Johnson Ferry Road Design Unveiled
Corridor project guidelines were presented to East Cobb residents Wednesday night.
Nearly two years after the approval of the Johnson Ferry Urban Design Plan, East Cobb residents on Wednesday got a closer look at proposed Road Design guidelines for the project.
At an informational meeting attended by around 50 people at the East Cobb Library, Cobb officials provided details for the portion of the Johnson Ferry Road corridor south from Roswell Road to the Chattahoochee River.
The provision that drew substantial interest would have business owners incorporate such amenities as street lights, widened sidewalks, trees, green buffers and other improvements into their plans if their property comes up for redevelopment.
Existing business owners who do not go through the rezoning process will not affected.
"A guideline is a recommendation, a code is a law," said Dana Johnson, the planning division manager for the Cobb Community Development Agency.
Johnson and District 2 Cobb Commissioner Bob Ott also stressed that there will be no cost incurred by taxpayers for the design enhancements.
"The county is not preparing to spend money," said Ott, who pressed for the creation of the Johnson Ferry corridor study group that was formed in 2009.
The guidelines stem from that study, which was adopted by the commission in early 2011, after months of meetings and public hearings involving the county and East Cobb residents and business owners along the route.
They reflect a long-held desire by some in the community to create a more aesthetically-pleasing atmosphere in a bustling, largely commercial area.
"Some people said it looked just like any other strip corridor in the area," Johnson said. "There was a desire to create a distinct identity.
"We're talking about the character of frontage and how it connects with the rest of the community," he said.
Some of the features of the guidelines (see attached PDF), which will be presented to the Board of Commissioners next month, include the following:
- Sidewalks in commercial areas as wide as six feet, including curb cuts for handicapped access;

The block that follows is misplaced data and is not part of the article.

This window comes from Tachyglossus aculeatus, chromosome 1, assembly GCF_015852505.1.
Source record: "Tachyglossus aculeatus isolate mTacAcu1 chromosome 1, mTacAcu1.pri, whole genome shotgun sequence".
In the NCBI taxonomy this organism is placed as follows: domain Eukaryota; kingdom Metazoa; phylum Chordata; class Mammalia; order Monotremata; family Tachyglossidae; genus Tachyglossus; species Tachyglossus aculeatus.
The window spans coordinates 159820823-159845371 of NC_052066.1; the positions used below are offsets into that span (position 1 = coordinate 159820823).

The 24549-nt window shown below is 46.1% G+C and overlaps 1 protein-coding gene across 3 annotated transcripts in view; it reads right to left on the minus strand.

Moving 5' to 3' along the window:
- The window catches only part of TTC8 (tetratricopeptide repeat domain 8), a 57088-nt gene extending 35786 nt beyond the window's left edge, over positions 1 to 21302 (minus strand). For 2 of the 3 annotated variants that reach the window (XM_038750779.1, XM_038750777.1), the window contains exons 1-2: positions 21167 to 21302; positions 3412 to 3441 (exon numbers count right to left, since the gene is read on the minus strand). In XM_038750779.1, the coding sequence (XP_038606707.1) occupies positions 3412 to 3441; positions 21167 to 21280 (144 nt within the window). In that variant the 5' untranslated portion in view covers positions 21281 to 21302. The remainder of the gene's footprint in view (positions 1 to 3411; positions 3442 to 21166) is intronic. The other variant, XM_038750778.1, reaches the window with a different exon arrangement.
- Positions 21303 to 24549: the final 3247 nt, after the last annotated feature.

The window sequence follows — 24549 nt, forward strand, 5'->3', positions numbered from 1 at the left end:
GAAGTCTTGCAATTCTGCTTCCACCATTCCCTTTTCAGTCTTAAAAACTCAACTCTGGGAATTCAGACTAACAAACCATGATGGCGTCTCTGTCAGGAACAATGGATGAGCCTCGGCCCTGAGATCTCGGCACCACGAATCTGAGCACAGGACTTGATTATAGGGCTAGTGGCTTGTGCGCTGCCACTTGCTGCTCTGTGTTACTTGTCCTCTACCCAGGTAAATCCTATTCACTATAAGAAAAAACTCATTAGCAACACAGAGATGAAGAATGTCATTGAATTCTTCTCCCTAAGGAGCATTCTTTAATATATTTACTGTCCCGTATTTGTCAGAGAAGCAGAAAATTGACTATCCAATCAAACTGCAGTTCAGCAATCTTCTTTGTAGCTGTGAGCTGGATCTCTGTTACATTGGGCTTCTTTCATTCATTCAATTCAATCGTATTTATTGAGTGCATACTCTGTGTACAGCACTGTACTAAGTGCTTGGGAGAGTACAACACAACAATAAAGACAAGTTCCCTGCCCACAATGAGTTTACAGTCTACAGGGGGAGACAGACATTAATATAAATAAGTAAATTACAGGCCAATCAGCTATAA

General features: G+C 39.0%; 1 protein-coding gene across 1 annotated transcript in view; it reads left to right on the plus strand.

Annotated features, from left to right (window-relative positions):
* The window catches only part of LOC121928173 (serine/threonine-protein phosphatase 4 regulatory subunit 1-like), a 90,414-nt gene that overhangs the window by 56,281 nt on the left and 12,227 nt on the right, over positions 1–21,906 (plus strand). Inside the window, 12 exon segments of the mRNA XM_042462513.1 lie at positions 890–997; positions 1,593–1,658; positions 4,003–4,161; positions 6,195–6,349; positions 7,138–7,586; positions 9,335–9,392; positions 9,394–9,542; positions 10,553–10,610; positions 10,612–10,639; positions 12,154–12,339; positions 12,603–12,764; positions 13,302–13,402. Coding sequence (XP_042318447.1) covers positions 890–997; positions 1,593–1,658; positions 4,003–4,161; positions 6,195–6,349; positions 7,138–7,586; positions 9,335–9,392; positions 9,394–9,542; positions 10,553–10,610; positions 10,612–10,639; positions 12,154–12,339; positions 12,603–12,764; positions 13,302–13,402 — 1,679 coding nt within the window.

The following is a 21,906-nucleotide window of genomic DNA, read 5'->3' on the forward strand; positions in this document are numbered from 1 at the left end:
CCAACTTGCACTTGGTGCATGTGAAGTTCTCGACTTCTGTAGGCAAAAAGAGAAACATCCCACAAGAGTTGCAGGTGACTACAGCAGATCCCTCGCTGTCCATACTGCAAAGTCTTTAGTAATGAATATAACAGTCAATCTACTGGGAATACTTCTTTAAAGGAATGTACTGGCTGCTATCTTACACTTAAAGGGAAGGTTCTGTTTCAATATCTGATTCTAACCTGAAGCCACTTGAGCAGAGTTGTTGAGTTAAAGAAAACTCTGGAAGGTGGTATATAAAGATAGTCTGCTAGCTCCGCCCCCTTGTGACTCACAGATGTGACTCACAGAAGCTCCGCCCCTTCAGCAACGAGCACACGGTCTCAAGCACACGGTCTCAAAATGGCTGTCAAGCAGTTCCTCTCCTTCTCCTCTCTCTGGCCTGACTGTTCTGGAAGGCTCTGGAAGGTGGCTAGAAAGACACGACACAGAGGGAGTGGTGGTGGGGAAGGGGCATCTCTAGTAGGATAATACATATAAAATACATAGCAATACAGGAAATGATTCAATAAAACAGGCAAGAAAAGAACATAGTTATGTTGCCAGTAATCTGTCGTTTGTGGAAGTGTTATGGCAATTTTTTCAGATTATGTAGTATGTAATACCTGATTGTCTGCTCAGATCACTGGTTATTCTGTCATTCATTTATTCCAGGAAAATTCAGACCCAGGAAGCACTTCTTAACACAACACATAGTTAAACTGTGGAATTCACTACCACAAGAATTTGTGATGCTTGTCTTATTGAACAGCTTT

- Park benches, street lighting and trash receptacles along sidewalk routes to create a more pedestrian-friendly environment, as well as enhanced crosswalks and signals;
- Landscaping, including trees in preserved green buffer areas.
In the mostly residential stretch between Lower Roswell and Paper Mill Road, the guidelines call for an 11-foot multi-use trail for pedestrians and cyclists on the west side of Johnson Ferry.
Trish Steiner of the East Cobb Civic Association, who was involved in the Johnson Ferry corridor study, said she was thrilled to see the next phase of the project take shape.
"I think it's wonderful, it's very good," she said.
She was among the civic activists who met with business owners "up and down the corridor," and said that having those who redevelop or acquire property to shoulder the expense for the design changes is about showing "a commitment to your community."
Others were more skeptical of the plans.
When one resident asked "who got to decide what was aesthetically pleasing?" Johnson responded that East Cobb citizens and business owners came to the county and asked "would you please look at this and help us?"
East Cobb resident Jan Barton feared the Johnson Ferry area would become more commercialized.
"I believe this will change the character of the community," she said. "The developers are the ones calling the tunes."
Resident Sheila McCutcheon said she wondered if enough business owners would get on board.
"Some will want to do it, and others won't," she said. "I don't see the continuity."
Ott admitted that the guidelines, which must be adopted by the commission, will involve the art of persuasion, since they don't have the force of law, but that's a common element in most rezoning cases.
He said a rezoning request that came before the commission on Tuesday included an agreement to install street lights in accordance with the Johnson Ferry Road Design guidelines.
Ott also acknowledged that for as long as some in East Cobb have been longing for a better design, the final vision will require more patience.
"This is all ultimately 15 to 20 years down the road, but that's okay," he said. "You've taken out the variable of [who's in office], and you've had community input to design a master plan."